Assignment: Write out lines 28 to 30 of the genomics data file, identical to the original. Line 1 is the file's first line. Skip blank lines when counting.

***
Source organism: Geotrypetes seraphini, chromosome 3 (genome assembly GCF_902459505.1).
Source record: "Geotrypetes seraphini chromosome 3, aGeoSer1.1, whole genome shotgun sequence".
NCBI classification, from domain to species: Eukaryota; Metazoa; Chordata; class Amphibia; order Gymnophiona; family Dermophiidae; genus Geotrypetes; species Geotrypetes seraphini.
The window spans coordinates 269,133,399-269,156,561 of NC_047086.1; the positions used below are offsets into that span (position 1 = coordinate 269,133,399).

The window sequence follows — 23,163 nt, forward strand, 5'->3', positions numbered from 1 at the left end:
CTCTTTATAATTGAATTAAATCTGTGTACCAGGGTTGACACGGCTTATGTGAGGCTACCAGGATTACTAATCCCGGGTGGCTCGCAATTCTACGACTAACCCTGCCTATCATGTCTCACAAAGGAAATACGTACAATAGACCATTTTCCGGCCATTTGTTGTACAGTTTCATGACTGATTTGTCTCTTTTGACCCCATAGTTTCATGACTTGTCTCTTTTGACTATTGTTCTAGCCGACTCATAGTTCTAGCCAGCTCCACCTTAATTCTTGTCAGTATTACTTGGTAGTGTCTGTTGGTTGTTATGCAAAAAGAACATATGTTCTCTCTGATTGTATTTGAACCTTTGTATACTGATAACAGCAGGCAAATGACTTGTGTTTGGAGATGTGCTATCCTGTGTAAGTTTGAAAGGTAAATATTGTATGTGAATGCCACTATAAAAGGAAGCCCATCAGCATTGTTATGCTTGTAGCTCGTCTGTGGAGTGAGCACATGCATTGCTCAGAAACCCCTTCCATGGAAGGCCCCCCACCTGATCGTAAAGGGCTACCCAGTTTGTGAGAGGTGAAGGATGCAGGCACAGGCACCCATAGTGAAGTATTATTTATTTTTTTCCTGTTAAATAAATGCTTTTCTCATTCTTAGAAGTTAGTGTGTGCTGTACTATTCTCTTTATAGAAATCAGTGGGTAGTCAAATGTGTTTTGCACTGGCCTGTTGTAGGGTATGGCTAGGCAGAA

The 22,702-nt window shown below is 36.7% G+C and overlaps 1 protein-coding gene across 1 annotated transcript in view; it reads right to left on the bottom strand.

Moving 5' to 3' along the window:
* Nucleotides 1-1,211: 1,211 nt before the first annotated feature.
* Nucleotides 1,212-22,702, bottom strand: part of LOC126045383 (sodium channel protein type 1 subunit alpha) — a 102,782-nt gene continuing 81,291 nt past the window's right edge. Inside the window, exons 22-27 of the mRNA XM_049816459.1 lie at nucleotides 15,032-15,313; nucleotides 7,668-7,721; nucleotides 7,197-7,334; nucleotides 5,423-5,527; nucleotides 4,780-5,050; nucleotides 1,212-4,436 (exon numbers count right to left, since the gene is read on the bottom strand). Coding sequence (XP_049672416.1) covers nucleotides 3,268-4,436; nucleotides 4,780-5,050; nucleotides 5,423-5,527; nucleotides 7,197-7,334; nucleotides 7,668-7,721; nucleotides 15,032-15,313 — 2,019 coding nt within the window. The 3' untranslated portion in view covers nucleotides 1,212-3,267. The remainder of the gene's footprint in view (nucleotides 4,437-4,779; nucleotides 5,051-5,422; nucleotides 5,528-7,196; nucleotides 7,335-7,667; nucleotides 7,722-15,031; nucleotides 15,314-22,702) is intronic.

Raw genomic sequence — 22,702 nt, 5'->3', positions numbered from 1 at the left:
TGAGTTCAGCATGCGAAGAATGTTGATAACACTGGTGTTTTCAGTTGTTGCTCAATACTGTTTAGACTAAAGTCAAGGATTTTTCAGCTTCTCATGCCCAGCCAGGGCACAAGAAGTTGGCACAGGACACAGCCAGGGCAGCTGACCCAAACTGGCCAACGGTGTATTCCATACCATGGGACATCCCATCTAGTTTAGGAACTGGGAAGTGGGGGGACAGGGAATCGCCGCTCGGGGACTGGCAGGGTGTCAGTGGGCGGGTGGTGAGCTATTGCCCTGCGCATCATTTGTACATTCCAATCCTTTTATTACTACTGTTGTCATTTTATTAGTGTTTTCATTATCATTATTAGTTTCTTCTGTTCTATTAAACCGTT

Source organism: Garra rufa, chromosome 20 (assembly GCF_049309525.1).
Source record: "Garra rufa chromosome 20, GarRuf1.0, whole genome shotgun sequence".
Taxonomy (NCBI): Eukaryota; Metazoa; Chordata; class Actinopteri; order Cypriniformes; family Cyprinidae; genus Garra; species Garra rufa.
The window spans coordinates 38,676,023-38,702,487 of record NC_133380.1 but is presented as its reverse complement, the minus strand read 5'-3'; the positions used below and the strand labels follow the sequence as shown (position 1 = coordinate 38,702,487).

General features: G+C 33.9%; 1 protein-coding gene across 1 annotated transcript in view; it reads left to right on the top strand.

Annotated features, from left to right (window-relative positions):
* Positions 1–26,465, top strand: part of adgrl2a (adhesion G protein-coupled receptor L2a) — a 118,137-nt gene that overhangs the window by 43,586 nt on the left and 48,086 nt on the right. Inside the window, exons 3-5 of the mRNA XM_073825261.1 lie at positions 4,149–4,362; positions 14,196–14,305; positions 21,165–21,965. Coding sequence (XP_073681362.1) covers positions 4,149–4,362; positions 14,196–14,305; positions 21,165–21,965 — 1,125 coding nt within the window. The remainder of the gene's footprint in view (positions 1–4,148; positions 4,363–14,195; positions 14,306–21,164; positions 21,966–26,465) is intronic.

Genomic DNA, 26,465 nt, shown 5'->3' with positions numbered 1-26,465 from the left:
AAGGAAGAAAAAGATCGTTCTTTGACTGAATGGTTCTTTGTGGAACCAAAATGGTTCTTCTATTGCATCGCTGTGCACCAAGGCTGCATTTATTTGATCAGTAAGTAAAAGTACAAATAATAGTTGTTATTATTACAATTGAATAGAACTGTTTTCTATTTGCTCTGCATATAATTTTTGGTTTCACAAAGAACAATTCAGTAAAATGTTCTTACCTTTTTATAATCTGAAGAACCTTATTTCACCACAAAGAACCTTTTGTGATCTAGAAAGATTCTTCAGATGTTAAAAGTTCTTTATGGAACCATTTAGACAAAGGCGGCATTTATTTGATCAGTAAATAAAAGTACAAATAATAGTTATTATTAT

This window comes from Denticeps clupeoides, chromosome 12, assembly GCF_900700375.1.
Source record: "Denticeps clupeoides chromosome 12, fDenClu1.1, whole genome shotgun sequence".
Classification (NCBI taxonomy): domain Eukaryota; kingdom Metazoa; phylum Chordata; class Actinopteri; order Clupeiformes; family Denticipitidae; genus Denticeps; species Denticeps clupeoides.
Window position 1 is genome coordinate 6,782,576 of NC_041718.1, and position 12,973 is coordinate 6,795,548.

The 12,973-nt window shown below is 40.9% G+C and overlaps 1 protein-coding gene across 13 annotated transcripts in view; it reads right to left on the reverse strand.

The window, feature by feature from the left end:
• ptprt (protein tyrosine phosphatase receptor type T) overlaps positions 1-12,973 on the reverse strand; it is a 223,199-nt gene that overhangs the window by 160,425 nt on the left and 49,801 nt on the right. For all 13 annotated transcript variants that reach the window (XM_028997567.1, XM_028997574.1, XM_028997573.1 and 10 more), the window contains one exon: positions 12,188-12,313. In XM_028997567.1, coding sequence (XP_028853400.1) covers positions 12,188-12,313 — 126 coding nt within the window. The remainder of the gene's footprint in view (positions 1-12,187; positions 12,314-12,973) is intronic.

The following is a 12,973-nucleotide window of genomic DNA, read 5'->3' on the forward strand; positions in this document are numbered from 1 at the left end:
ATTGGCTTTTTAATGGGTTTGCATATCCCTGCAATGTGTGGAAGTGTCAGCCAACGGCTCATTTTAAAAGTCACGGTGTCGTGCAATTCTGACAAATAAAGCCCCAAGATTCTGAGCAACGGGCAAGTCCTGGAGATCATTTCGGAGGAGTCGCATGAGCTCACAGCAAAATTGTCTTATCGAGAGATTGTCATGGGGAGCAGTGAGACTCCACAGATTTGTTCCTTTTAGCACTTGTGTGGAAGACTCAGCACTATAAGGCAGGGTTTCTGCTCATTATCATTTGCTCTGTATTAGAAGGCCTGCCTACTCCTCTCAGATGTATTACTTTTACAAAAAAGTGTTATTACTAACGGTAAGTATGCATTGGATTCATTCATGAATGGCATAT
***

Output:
• ptprt (protein tyrosine phosphatase receptor type T) overlaps positions 1-12,973 on the reverse strand; it is a 223,199-nt gene that overhangs the window by 160,425 nt on the left and 49,801 nt on the right. For all 13 annotated transcript variants that reach the window (XM_028997567.1, XM_028997574.1, XM_028997573.1 and 10 more), the window contains one exon: positions 12,188-12,313. In XM_028997567.1, coding sequence (XP_028853400.1) covers positions 12,188-12,313 — 126 coding nt within the window. The remainder of the gene's footprint in view (positions 1-12,187; positions 12,314-12,973) is intronic.

The following is a 12,973-nucleotide window of genomic DNA, read 5'->3' on the forward strand; positions in this document are numbered from 1 at the left end:
ATTGGCTTTTTAATGGGTTTGCATATCCCTGCAATGTGTGGAAGTGTCAGCCAACGGCTCATTTTAAAAGTCACGGTGTCGTGCAATTCTGACAAATAAAGCCCCAAGATTCTGAGCAACGGGCAAGTCCTGGAGATCATTTCGGAGGAGTCGCATGAGCTCACAGCAAAATTGTCTTATCGAGAGATTGTCATGGGGAGCAGTGAGACTCCACAGATTTGTTCCTTTTAGCACTTGTGTGGAAGACTCAGCACTATAAGGCAGGGTTTCTGCTCATTATCATTTGCTCTGTATTAGAAGGCCTGCCTACTCCTCTCAGATGTATTACTTTTACAAAAAAGTGTTATTACTAACGGTAAGTATGCATTGGATTCATTCATGAATGGCATAT